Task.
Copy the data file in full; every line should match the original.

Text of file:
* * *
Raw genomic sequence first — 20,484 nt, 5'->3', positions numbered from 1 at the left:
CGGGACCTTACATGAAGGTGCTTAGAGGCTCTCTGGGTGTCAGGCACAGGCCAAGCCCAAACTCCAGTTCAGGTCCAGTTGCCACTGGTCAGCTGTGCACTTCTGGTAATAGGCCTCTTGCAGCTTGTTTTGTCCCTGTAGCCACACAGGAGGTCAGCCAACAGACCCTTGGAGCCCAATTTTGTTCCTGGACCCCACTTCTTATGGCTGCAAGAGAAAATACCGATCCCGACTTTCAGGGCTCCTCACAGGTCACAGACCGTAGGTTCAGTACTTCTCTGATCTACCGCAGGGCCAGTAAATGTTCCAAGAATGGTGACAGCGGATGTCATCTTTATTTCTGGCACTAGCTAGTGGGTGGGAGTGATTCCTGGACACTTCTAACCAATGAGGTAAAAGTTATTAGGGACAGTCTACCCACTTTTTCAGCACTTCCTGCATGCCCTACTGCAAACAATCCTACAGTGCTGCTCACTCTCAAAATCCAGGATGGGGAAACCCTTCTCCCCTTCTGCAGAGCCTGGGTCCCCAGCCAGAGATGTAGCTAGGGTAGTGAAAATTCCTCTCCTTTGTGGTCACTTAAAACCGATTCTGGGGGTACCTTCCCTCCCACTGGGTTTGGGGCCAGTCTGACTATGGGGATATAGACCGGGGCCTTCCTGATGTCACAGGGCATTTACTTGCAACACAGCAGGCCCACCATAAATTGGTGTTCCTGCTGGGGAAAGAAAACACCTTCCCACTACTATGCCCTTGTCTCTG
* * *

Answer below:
Raw genomic sequence first — 20,484 nt, 5'->3', positions numbered from 1 at the left:
CGGGACCTTACATGAAGGTGCTTAGAGGCTCTCTGGGTGTCAGGCACAGGCCAAGCCCAAACTCCAGTTCAGGTCCAGTTGCCACTGGTCAGCTGTGCACTTCTGGTAATAGGCCTCTTGCAGCTTGTTTTGTCCCTGTAGCCACACAGGAGGTCAGCCAACAGACCCTTGGAGCCCAATTTTGTTCCTGGACCCCACTTCTTATGGCTGCAAGAGAAAATACCGATCCCGACTTTCAGGGCTCCTCACAGGTCACAGACCGTAGGTTCAGTACTTCTCTGATCTACCGCAGGGCCAGTAAATGTTCCAAGAATGGTGACAGCGGATGTCATCTTTATTTCTGGCACTAGCTAGTGGGTGGGAGTGATTCCTGGACACTTCTAACCAATGAGGTAAAAGTTATTAGGGACAGTCTACCCACTTTTTCAGCACTTCCTGCATGCCCTACTGCAAACAATCCTACAGTGCTGCTCACTCTCAAAATCCAGGATGGGGAAACCCTTCTCCCCTTCTGCAGAGCCTGGGTCCCCAGCCAGAGATGTAGCTAGGGTAGTGAAAATTCCTCTCCTTTGTGGTCACTTAAAACCGATTCTGGGGGTACCTTCCCTCCCACTGGGTTTGGGGCCAGTCTGACTATGGGGATATAGACCGGGGCCTTCCTGATGTCACAGGGCATTTACTTGCAACACAGCAGGCCCACCATAAATTGGTGTTCCTGCTGGGGAAAGAAAACACCTTCCCACTACTATGCCCTTGTCTCTG